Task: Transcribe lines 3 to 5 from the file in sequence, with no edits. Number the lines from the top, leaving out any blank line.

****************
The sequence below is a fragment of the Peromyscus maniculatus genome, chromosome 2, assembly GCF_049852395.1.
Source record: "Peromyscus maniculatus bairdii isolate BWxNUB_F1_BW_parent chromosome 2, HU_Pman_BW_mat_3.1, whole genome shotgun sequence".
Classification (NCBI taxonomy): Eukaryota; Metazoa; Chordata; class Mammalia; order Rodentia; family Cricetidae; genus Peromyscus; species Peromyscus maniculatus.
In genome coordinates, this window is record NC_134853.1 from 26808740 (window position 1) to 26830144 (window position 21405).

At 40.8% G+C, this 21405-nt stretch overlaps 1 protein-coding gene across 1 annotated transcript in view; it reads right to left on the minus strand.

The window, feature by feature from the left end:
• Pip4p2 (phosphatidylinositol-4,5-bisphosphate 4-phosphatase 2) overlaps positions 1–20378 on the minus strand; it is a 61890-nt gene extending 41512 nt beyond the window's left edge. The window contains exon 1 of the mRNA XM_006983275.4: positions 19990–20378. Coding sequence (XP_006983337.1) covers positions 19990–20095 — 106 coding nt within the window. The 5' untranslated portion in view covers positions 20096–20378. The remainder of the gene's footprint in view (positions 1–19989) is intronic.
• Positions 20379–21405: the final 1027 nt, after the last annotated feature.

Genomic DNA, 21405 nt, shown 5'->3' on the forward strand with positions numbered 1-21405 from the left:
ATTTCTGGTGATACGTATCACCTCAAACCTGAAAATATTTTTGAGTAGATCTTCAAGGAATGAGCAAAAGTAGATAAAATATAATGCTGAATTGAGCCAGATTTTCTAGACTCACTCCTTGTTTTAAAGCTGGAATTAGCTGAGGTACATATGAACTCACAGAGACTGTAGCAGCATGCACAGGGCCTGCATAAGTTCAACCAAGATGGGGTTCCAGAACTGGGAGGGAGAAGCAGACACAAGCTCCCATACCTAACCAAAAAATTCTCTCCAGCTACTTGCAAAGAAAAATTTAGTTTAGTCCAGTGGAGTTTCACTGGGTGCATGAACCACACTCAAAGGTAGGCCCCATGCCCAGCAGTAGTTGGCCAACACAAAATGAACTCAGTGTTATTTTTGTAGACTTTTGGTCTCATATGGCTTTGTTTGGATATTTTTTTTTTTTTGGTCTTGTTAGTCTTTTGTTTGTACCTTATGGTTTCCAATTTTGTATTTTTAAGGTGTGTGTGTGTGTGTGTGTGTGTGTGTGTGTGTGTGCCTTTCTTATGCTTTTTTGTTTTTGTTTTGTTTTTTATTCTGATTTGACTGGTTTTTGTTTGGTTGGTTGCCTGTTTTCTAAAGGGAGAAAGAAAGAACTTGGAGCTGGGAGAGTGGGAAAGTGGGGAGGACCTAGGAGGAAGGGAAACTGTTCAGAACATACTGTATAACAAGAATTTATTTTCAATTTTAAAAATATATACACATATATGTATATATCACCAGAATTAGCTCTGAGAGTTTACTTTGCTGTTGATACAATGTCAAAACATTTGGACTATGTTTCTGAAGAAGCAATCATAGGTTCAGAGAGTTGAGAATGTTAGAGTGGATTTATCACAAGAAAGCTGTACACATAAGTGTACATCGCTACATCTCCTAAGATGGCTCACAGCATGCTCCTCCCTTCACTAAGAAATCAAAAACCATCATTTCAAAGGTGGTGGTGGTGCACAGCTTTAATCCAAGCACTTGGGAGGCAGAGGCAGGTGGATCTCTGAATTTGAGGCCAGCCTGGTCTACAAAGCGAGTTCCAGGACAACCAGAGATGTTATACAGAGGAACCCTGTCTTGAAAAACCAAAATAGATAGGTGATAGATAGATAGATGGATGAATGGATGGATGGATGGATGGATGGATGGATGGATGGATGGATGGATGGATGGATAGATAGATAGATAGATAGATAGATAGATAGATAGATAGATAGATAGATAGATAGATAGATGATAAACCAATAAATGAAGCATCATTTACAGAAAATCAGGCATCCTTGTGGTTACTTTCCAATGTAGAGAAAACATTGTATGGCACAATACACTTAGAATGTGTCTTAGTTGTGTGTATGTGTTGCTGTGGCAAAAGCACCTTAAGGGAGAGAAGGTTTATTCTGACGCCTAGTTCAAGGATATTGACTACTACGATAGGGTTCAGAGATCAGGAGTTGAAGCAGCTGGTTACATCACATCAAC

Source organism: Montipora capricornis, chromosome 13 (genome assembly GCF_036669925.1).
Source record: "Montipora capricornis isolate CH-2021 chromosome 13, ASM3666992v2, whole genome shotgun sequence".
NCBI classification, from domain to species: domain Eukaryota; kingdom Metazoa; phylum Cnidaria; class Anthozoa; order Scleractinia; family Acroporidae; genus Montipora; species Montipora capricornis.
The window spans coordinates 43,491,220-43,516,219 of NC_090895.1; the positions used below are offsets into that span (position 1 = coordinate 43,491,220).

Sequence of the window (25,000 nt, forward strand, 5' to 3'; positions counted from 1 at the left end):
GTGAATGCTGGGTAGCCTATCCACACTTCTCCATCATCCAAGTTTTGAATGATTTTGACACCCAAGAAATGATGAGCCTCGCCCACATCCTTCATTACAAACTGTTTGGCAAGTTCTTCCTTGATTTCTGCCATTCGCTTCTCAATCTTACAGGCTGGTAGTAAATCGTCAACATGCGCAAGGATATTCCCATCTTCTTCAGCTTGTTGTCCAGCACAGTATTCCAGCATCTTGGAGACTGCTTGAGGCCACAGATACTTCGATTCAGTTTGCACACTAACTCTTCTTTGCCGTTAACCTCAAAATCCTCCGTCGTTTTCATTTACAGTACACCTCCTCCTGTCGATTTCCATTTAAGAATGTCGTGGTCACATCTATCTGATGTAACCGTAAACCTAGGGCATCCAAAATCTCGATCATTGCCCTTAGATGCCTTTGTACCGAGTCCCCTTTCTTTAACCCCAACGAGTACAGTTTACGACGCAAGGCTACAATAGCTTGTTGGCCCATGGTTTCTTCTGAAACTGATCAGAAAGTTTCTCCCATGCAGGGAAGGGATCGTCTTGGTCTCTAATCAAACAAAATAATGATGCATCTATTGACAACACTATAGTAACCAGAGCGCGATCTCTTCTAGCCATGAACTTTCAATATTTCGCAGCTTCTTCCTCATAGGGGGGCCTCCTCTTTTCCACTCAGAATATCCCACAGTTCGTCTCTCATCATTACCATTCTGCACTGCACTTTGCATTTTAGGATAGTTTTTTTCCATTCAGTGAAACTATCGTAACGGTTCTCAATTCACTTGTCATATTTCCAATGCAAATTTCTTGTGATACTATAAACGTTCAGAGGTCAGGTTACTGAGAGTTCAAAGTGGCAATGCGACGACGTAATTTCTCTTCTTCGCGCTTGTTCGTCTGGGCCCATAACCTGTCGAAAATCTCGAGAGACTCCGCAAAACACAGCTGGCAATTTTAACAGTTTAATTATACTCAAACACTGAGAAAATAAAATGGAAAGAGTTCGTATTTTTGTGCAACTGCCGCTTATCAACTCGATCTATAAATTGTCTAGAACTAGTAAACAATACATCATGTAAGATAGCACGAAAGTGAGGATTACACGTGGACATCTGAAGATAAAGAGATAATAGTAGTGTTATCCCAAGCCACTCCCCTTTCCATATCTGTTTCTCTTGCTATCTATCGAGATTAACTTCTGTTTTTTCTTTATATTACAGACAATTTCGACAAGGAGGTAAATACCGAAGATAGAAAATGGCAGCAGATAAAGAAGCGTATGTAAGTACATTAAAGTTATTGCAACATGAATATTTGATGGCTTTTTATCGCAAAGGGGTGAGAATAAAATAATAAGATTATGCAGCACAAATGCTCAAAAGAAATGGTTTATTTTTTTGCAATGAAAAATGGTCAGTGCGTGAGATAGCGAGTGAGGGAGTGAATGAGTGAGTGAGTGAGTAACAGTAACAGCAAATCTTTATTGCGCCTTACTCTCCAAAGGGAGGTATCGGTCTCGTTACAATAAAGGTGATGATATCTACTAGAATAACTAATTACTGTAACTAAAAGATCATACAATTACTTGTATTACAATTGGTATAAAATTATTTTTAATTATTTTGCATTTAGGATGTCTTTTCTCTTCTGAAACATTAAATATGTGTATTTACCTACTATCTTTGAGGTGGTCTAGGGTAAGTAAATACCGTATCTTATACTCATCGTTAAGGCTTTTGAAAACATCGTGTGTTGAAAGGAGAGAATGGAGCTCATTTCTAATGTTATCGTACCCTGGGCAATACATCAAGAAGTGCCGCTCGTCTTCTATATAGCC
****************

Classification (NCBI taxonomy): Eukaryota; Metazoa; Chordata; class Mammalia; order Rodentia; family Cricetidae; genus Peromyscus; species Peromyscus maniculatus.
In genome coordinates, this window is record NC_134853.1 from 26808740 (window position 1) to 26830144 (window position 21405).

At 40.8% G+C, this 21405-nt stretch overlaps 1 protein-coding gene across 1 annotated transcript in view; it reads right to left on the minus strand.